When you think on it, “giving up a little liberty is something we agree to when we agree to live in a democratic society that is governed by laws.” There is an enormous difference between the desire for safety from potential terrorist activities, and the opportunity to video that cute blonde in the cut-out T-shirt while she unknowingly quaffs a pint of Guinness in your local hangout.
We live in a world different from that of Stout, where there were a couple hundred or so men quarrying sandstone in the 1880’s and ’90’s. The stone was used to construct sidewalks in Denver, and in Omaha, Nebraska. It also provided stone for the 1893 Chicago World’s Fair buildings. Back then, the town hosted the area’s largest Fourth of July celebration (over 800 present!), and was a seat of education and a forum for robust debate. Stout is now an official ghost town, its consequence a memory. There are still people who live there, who want us to know they exist, that there are 47 1/2 individuals who call Stout home. They officially declare it, on a simple, wooden signpost, for anyone to see.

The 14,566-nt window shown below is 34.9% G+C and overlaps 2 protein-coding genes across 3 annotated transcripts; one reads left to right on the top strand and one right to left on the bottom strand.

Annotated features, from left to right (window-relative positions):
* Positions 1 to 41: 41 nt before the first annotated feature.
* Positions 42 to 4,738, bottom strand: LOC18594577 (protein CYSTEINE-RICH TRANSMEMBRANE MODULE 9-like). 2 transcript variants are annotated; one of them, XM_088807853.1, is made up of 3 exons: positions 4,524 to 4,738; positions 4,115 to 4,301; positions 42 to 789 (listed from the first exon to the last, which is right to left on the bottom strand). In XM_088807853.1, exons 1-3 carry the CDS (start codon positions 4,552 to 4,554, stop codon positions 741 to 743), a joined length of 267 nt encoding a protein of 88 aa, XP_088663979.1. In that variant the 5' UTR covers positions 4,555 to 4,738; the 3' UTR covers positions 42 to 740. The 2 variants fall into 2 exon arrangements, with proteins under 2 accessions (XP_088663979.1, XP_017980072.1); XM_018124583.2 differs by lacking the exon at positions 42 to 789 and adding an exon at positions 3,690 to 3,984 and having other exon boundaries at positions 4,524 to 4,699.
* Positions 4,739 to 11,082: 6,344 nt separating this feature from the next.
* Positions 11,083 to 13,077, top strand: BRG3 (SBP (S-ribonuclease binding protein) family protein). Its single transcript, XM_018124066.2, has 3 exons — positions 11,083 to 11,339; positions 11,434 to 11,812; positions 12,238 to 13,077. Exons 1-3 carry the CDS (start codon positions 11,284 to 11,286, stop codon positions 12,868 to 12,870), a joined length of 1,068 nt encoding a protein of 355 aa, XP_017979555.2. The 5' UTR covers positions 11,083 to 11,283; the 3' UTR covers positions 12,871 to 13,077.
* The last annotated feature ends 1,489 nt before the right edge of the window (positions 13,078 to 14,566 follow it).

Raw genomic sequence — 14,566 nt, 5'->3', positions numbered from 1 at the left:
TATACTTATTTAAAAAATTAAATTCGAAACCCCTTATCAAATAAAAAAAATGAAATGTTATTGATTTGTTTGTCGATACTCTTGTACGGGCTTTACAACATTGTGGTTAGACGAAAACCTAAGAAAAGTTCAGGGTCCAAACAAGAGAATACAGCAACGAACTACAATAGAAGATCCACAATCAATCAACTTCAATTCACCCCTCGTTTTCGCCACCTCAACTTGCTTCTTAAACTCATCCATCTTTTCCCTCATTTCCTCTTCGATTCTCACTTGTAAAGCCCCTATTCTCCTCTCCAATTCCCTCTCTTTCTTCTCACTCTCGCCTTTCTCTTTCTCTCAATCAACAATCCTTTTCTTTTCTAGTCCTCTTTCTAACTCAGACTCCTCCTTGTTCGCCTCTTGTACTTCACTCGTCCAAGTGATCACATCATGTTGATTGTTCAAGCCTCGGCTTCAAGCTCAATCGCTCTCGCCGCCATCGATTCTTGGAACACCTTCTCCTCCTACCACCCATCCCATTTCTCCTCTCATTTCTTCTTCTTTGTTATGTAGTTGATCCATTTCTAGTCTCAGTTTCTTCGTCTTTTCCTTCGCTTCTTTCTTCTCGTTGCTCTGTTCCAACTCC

That sign, the one which made me stop in my tracks, losing all the great pedal power so I could endure a grueling uphill segment of my ride, made me think. It’s not a big deal to have someone watching over you. Unless, you have something to hide.
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Award-winning author Emily Kemme writes about human nature, illuminating the everyday in a way that highlights its brilliance. Follow her on her blog, Feeding the Famished, https://www.facebook.com/EmilyKemme, or on Twitter @. Life inspired. Vodka tempered.